He explained that the trade agreement’s provisions to protect intellectual property would make a difference for many of the companies doing business in China. They’re going to have due process for the judicial proceedings. It calls for China to submit an “Action Plan to strengthen intellectual property protection” within 30 days of the agreement taking effect. I’ll also make the point, this is going for China,” Willems said. Ultimately, “better intellectual property protection means more investm


He explained that the trade agreement’s provisions to protect intellectual property would make a difference for many of the companies doing business in China.
They’re going to have due process for the judicial proceedings.
It calls for China to submit an “Action Plan to strengthen intellectual property protection” within 30 days of the agreement taking effect.
I’ll also make the point, this is going for China,” Willems said.
Ultimately, “better intellectual property protection means more investm
Beijing cracking down on IP theft could boost investment in China, former US negotiator says Cached Page below :
Company: cnbc, Activity: cnbc, Date: 2020-01-16  Authors: saheli roy choudhury
Keywords: news, cnbc, companies, investment, property, trade, willems, boost, theyre, theft, white, negotiator, intellectual, going, beijing, china, cracking, agreement


Beijing cracking down on IP theft could boost investment in China, former US negotiator says

President Donald Trump, with (L-R) Vice President Mike Pence, Treasury Secretary Steven Mnuchin and US Trade Representative Robert Lighthizer, speaks during a press conference with Chinas Vice Premier Liu He(not shown), the countrys top trade negotiator, before they sign a trade agreement between the US and China during a ceremony in the East Room of the White House in Washington, DC on January 15, 2020.

If Beijing cracks down hard on intellectual property thefts, it would not only boost the U.S. economy but it would also be good for China, according to a former top White House trade official.

Taking steps to protect trade secrets of foreign businesses operating in the world’s second-largest economy was part of the “phase one” trade deal that U.S. President Donald Trump signed with China on Wednesday.

“To me, the most significant part of this (deal) was what the U.S. was able to achieve on intellectual property,” Clete Willems, a partner at law firm Akin Gump, told CNBC’s “Squawk Box” on Thursday. “Trade secrets theft has been a long-time concern for U.S. businesses, and businesses around the world.”

Willems was previously the deputy director of the National Economic Council and served as the lead trade negotiator for the United States at multilateral summits like the G-7 and G-20.

He explained that the trade agreement’s provisions to protect intellectual property would make a difference for many of the companies doing business in China. “They’re going to have criminal penalties. They’re going to have due process for the judicial proceedings. They’re going to apply those penalties broader than they did in the past,” Willems said, adding there are provisions about pharmaceutical patents and counterfeit goods in the trade pact.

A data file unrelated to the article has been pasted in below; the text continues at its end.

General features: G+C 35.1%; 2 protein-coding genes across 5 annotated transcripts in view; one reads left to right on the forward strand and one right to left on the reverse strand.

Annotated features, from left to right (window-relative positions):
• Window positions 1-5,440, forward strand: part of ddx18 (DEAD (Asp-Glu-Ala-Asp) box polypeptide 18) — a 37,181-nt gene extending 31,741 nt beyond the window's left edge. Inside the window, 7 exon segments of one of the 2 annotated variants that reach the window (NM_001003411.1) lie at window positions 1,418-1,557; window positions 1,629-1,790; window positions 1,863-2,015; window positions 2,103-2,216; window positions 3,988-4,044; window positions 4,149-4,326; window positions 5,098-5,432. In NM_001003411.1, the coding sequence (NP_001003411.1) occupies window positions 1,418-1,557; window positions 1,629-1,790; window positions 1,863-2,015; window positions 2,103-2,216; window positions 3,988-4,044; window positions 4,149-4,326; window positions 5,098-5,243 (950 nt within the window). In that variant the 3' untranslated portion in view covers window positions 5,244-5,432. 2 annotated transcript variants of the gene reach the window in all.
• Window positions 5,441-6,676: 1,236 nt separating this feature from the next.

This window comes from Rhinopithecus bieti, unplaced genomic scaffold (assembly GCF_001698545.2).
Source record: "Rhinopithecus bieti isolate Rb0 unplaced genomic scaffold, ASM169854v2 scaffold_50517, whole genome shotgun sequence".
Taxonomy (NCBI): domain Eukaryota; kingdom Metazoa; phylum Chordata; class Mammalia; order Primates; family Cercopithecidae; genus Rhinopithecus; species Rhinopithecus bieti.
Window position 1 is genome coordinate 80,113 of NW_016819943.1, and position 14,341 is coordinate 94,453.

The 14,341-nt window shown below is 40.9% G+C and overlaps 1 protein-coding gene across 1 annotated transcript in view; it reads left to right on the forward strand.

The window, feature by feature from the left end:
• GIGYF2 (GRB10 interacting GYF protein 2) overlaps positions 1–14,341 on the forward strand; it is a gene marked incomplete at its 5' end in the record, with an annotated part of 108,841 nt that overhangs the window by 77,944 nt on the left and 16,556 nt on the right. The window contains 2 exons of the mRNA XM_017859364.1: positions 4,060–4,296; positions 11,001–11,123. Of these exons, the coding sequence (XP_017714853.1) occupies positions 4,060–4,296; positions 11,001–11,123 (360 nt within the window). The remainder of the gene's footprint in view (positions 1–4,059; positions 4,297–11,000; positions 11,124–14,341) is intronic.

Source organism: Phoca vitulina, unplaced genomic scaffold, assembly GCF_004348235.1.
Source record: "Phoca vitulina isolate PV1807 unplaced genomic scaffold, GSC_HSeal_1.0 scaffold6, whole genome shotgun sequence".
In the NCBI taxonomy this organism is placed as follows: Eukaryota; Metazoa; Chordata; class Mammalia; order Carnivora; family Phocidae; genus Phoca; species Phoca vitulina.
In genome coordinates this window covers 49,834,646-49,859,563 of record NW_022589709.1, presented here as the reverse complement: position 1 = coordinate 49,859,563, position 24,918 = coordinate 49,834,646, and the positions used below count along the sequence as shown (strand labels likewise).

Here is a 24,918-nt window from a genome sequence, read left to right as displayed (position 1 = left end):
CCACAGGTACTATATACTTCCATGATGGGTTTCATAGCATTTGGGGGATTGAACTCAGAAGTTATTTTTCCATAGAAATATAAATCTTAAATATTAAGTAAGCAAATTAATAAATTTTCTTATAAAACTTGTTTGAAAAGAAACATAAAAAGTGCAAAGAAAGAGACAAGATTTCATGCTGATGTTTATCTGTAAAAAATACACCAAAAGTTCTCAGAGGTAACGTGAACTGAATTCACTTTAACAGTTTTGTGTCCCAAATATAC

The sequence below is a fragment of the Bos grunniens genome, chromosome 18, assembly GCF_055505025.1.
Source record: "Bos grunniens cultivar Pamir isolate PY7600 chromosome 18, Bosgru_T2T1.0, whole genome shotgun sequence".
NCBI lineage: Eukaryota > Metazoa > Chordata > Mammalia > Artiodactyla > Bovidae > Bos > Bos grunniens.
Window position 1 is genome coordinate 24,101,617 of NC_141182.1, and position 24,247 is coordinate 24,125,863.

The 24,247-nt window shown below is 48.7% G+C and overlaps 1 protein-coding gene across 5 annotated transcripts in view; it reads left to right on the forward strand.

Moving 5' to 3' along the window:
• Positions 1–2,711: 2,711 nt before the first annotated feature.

Wednesday’s agreement takes steps to root out several practices by Beijing that has irked the White House and members of Congress from both parties, including intellectual property theft and forced technology transfers from U.S. firms in exchange for Chinese market access.

It calls for China to submit an “Action Plan to strengthen intellectual property protection” within 30 days of the agreement taking effect. The proposal would include “measures that China will take to implement its obligations” and “the date by which each measure will go into effect.” (Read the full agreement here)

Part of the deal also details a $200 billion increase in Beijing’s purchases of U.S. goods over two years as well as commitment from Beijing to allow companies to operate without “any force or pressure” to hand over their technology — that, along with the trade secrets protection provisions, are likely to have ramifications for the U.S. tech sector, where firms want market access in China but are also suspicious over how government officials can access private data stored there.

“If you put it all together, it is going to be a big boost for the U.S. economy. I’ll also make the point, this is going for China,” Willems said. “This really empowers those in China that want to reform their system, want to make it more market-oriented and help them move down that path.”

Ultimately, “better intellectual property protection means more investment in China,” he added.

Still, some experts have expressed concerns about how the U.S. would ensure China keeps up with its commitments. Willems said the promise of further reduction in U.S. tariffs in the second phase of the trade agreement would likely be an incentive for Beijing to “faithfully implement this agreement.”

Another option for Washington would be to convince allies to work with the U.S. to enforce the agreement in a multilateral system to make it more sustainable and prevent Beijing from backsliding from its commitments, according to Willems.


Company: cnbc, Activity: cnbc, Date: 2020-01-16  Authors: saheli roy choudhury
Keywords: news, cnbc, companies, investment, property, trade, willems, boost, theyre, theft, white, negotiator, intellectual, going, beijing, china, cracking, agreement